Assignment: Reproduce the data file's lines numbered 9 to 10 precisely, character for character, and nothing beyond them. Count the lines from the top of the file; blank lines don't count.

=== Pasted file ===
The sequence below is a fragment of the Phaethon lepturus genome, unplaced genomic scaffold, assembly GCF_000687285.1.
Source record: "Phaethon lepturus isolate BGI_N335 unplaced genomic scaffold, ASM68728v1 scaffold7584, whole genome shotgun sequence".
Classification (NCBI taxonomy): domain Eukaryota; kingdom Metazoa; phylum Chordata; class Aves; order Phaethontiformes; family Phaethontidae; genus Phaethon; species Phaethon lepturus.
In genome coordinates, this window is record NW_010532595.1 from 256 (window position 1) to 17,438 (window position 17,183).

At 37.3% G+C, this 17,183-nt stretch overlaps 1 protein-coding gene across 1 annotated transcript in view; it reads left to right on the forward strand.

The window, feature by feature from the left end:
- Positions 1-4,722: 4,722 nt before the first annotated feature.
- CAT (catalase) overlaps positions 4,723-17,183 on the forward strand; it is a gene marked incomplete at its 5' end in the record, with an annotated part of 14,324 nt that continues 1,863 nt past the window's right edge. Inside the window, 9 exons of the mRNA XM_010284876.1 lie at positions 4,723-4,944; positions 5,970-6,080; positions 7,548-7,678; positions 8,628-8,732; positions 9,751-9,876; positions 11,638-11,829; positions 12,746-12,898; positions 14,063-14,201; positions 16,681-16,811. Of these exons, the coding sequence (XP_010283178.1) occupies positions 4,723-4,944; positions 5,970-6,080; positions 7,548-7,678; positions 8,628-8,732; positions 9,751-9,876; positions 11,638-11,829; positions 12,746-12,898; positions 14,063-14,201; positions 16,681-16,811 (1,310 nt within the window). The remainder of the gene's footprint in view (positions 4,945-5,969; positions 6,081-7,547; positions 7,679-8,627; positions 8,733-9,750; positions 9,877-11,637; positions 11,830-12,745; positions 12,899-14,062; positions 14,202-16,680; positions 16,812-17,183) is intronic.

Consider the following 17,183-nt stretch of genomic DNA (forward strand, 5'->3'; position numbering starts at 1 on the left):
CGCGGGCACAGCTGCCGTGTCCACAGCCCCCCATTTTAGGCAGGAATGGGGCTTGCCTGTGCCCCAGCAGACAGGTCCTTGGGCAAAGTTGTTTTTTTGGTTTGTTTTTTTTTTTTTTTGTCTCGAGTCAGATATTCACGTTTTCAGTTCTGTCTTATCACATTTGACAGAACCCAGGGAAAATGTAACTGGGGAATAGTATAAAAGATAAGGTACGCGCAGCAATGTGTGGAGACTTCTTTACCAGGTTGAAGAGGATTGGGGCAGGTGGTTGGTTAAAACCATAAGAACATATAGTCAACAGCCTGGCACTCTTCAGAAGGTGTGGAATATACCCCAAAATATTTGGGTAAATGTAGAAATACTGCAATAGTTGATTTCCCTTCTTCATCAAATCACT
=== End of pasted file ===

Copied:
Consider the following 17,183-nt stretch of genomic DNA (forward strand, 5'->3'; position numbering starts at 1 on the left):
CGCGGGCACAGCTGCCGTGTCCACAGCCCCCCATTTTAGGCAGGAATGGGGCTTGCCTGTGCCCCAGCAGACAGGTCCTTGGGCAAAGTTGTTTTTTTGGTTTGTTTTTTTTTTTTTTTGTCTCGAGTCAGATATTCACGTTTTCAGTTCTGTCTTATCACATTTGACAGAACCCAGGGAAAATGTAACTGGGGAATAGTATAAAAGATAAGGTACGCGCAGCAATGTGTGGAGACTTCTTTACCAGGTTGAAGAGGATTGGGGCAGGTGGTTGGTTAAAACCATAAGAACATATAGTCAACAGCCTGGCACTCTTCAGAAGGTGTGGAATATACCCCAAAATATTTGGGTAAATGTAGAAATACTGCAATAGTTGATTTCCCTTCTTCATCAAATCACT